Dubai is the Emerald City from the Wizard Of Oz. There is the tower, the Burj Khalifa in a smoky haze.
We hop on a double decker bus to get the lay of the land and find another ginormous high-rise city just over the horizon. It looks like an Architecture competition come to life, glass curtain walls of every color, towers of all shapes, twisting, offset, tubular, weirdly angled. No one is working. Cranes dangle in the sky, half finished glass buildings look like they’re missing teeth.
Palm Jumeira, the man-made island. It more than doubled the Dubai coastline - from 60 kilometers to 140. Beachfront property to order. Residential on the fronds, hotels on the trunk. There is a metro station on stilts a hundred feet above a massive construction pit. The pit is clean and totally empty. Not even a wheelbarrow. And there are few people to be seen.
Burj Al Arab - the tower of the Arab, shaped like a sail has a heliport at the top of the hotel. It looks like a big white frisbee that got stuck. A quarter sphere glass elevator whisks us up 600 feet in about ten seconds to dine cantilevered over the water in what looks from the outside like an aluminum taco. I expect to see George Jetson and his boy Elroy zoom up and dock. Everyone is taking photos, milling around the windows, the staff dodging camera-wielding tourists. A particularly long lens causes a traffic jam.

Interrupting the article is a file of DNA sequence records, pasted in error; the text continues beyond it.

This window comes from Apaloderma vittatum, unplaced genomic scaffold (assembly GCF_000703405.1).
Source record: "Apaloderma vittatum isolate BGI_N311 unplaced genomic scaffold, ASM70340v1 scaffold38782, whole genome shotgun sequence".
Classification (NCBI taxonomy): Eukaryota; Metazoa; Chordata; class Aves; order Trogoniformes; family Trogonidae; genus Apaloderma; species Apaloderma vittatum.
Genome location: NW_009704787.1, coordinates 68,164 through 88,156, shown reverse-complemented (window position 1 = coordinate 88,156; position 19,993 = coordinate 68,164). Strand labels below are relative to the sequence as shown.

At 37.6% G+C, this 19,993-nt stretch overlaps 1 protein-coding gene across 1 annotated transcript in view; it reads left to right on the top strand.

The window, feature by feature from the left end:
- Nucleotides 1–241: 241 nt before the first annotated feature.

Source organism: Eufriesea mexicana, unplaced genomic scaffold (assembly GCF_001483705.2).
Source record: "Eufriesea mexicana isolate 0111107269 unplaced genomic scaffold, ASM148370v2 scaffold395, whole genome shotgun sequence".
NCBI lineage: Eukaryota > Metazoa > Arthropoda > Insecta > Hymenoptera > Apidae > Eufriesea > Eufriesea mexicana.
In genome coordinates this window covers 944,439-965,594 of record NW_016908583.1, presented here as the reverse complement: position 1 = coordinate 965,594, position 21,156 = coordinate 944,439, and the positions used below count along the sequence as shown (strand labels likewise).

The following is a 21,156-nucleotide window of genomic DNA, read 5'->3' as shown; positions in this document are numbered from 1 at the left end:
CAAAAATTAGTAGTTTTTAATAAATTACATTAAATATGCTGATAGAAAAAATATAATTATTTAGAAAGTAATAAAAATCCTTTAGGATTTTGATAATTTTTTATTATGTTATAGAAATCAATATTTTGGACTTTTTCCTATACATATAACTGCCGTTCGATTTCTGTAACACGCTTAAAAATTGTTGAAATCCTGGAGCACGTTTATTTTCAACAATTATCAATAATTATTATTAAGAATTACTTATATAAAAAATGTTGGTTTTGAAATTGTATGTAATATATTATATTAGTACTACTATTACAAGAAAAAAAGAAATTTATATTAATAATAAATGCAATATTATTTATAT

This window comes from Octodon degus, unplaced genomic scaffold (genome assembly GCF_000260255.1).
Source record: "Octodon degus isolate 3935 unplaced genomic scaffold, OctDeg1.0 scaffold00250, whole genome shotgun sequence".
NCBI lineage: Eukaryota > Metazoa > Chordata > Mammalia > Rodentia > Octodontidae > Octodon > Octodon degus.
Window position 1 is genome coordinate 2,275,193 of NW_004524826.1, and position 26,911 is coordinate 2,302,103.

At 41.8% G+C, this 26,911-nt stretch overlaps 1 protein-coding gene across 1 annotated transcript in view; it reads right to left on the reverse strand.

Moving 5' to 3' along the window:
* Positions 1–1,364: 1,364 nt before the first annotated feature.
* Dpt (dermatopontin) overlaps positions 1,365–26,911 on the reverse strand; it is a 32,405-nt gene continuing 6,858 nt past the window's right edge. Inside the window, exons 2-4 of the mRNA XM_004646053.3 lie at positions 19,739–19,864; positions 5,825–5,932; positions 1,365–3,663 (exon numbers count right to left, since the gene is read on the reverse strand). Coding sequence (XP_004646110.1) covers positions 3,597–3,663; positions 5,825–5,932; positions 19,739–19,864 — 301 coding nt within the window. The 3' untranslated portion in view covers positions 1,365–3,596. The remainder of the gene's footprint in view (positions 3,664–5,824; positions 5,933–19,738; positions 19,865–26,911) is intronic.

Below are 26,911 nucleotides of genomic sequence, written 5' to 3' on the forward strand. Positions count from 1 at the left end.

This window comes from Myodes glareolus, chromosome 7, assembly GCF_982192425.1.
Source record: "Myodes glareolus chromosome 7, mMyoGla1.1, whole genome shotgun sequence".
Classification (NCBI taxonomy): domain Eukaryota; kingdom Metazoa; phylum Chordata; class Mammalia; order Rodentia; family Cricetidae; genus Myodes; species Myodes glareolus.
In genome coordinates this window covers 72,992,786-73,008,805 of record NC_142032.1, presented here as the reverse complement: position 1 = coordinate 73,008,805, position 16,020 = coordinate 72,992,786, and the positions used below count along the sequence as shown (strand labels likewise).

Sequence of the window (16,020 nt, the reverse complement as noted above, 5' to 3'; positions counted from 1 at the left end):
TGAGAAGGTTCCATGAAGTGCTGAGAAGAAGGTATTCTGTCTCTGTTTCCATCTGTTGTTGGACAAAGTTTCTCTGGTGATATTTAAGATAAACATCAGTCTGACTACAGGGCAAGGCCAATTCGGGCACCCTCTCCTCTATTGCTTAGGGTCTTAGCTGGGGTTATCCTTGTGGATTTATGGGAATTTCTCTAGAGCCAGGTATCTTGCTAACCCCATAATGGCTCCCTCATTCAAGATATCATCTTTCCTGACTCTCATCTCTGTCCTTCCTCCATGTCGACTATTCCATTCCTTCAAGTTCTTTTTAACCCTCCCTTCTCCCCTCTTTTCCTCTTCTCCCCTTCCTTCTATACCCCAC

We dine along the banks of the ancient port, Dubai Creek. Dhows, wooden boats that turn up at both ends like an Arabian Nights slipper are parked three and four deep, offloading paper wrapped bales - it could be a hundred years ago - and on-loading wide screen TVs. The cabins are fretwork, several stories tall, of elaborately turned wood painted French blue. Old and new, function and future.
In the morning we head to Mall of the Emirates. Ski Dubai sticks out of the top of the mall like a badly parked Millenium Falcon. It is ten minutes from the time you slap down your credit card to slapping your skis on the snow - pants and jacket and boots in one line, skis in the next, up the escalator thru the doors and it’s 28 degrees and the snow is perfect. It’s weird skiing by fluorescent light, the run is short, narrow and getting crowded two hours later when we leave, but it’s a blast. Outside it’s in the seventies. This must be weird in the summer when it gets to 120. And incredibly popular.
A buffet to meet our fellow travelers, Stanford and not. I hate buffets. Canes and hearing aids abound. We hope for the best.